Crypto Long & Short: What’s Going on With Tether?
This week, the crypto market shrugged off unfavorable reports about one of its most significant service providers. The US Department of Justice is becoming more interested in the crypto sector and is investigating the creators of the stable coin Tether (USDT) for misleading banks about the nature of their business.
That isn’t exactly breaking news, and the market reacted as expected. The most interesting aspect of the whole story is that Tether’s growth has been flat since the end of May. For a cryptocurrency that tripled in value between January 1 and May 31, the two-month slump is astounding.
Tether has long been beset by accusations that real dollars do not back it. Instead, its issuers are artificially inflating the price of cryptocurrencies with tether units created out of thin air. However, traders either don’t believe it or don’t care: Tether has generally maintained its peg to the dollar, despite its financials being suspect.
Trading cryptocurrency necessitates a certain level of risk tolerance. Nobody, I suppose, walks to the Bellagio’s cashier’s window and demands to view the casino’s audited balance sheets.
Nonetheless, the issue of Tether’s solvency is of systemic significance. In crypto markets, Tether and other stablecoins serve as money-market funds. Tether is used chiefly on offshore exchanges like Binance. The disparity between these offshore markets and a casino is that they determine the price of this cryptocurrency.
Tether might be part of a market-crash scenario in which a rapid influx of discounted Tether drives down the price of bitcoin (BTC, -2.1 percent) and other tradable crypto assets. Tether is distinct from stable coins such as USDC, which are regulated more directly by US regulators, and it extends beyond the distinctions between money-market funds.As a result, USDC has continued to expand despite its slowing and ultimately stagnating growth.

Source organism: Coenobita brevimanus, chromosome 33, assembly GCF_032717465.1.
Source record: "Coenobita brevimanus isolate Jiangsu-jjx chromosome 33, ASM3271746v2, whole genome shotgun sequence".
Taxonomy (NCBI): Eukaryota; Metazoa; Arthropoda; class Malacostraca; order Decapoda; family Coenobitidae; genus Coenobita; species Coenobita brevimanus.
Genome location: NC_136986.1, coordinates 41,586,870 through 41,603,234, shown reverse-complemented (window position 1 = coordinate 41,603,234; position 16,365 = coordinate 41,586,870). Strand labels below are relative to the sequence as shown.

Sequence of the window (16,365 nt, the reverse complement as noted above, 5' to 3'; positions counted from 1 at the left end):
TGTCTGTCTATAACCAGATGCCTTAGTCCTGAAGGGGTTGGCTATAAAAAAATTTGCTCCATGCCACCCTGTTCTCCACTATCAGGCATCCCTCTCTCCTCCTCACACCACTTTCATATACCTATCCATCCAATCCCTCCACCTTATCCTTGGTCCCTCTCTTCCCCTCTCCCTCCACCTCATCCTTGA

As Tether’s $64.3 billion supply illustrates, this isn’t due to some flight from Tether to the relative safety of a more controlled stable coin. Instead, the inflow of new investors who can’t or won’t deal in Tether or trade on offshore exchanges is more plausible. Professionals and institutions, in particular, who have fiduciary duty for investor funds, fall under this category.
This highlights the distinction between Tether and USDC. The former is regulated by US authorities, while the other is not (aside from a settlement with the New York attorney general’s office). As a result, they are two different currencies used by multiple people in various locations.
It wouldn’t be wise to believe that a crisis of confidence among Tether’s offshore dealers would spread to other stable coins Tether, in this light, may not be as systemically vital as Lehman Brothers’ money-market fund. The risk of a tether crash, on the other hand, is a systemic one that every known investment in crypto assets faces.
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